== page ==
What to Expect If You're Flying With a Relative With Early Dementia
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What to Expect If You're Flying With a Relative With Early Dementia

Going on trips with family is a fun experience at any age. However, traveling at an older age can present some unique challenges, particularly for people with early dementia. That's no reason someone has to skip out on vacation, though. Here's what to expect if you're flying with a relative with early dementia and how you can help everyone have a safe and exciting holiday.

1. Know What to Look For

Knowing what to look for in a senior with dementia can help in identifying what to do in certain situations. Some common signs of early dementia (via Healthline) can look like:

  • Mixed up or slurred speech.
  • Trouble communicating.
  • Problems with short-term memory.
  • Mood changes.
  • General confusion.
  • Problems with following directions or finishing tasks.

By understanding the signs, it's easier to prepare for issues that might come up as a result of dementia. This is not a complete list and seniors with dementia may not exhibit all of these symptoms at all times, but it can be a useful guideline going forward.

2. Communicate Clearly

On a caretaker or family member's end, communicating things clearly to a senior is one of the best things possible for helping them understand and be understood. Using precise and concise language means fewer opportunities for getting lost in a sentence. It's also much easier to remember small amounts of information. Repetition can also be useful, as repeating the same thing means a better chance of remembering it later.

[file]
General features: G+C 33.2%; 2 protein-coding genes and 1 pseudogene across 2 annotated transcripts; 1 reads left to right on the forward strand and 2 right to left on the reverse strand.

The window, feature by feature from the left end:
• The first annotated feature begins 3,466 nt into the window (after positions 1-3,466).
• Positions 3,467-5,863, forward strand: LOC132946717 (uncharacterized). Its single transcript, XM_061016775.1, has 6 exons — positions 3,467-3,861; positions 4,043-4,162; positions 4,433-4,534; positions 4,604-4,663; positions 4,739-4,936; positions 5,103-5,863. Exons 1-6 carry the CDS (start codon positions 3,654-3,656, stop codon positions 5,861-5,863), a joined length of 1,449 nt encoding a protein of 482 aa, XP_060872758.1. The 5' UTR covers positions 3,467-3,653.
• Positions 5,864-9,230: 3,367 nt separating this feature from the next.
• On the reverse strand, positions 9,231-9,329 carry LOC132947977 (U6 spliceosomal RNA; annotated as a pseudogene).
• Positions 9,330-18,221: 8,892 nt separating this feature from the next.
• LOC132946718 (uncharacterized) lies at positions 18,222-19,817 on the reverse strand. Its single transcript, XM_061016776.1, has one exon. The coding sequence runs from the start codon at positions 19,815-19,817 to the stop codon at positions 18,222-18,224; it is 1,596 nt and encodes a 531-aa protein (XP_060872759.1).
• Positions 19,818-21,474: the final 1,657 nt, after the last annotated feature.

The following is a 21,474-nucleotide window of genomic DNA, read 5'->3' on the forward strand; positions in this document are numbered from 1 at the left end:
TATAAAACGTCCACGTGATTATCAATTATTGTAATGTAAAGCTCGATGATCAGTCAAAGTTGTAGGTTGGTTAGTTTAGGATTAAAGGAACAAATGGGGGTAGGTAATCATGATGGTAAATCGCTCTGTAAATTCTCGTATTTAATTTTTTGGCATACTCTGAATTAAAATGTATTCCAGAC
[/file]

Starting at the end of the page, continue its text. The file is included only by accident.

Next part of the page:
3. Take Notes

Both a senior and their caretaker can take notes to help in recalling information. For a senior, this gives them access to a lifeline they can check if they aren't remembering what they were meaning to do. For caretakers, this gives you something to reference with a senior to help them to recall the initial conversation and when the notes were taken.

4. Stick Together

Getting lost in an unfamiliar place is troublesome even without dementia. For that reason, it's a good idea to stick together while flying or at the destination. Avoid getting turned around while waiting in a terminal and stay together in line on the way to board. Going together for things like food or the restroom is also a good idea.

5. Bridge Communication Gaps

At times, it may be necessary to step in and help bridge the gap between a senior and another person like a flight attendant. This does not mean interrupting and speaking for a senior at every opportunity. Instead, just pay attention to the conversations going on in the area, and if either party seems to be having trouble understanding the other, try to offer help.

Get Help From Senior Helpers San Diego County

While there's tons of fun to be had with a senior family member (especially on vacation), there are certainly some challenges that come with being a caretaker. There's no shame in asking for help yourself, which is why Senior Helpers San Diego County is here. We provide excellent in-home care to seniors all throughout the area, including places like Carlsbad, Encinitas, and La Jolla. Contact us today to learn more.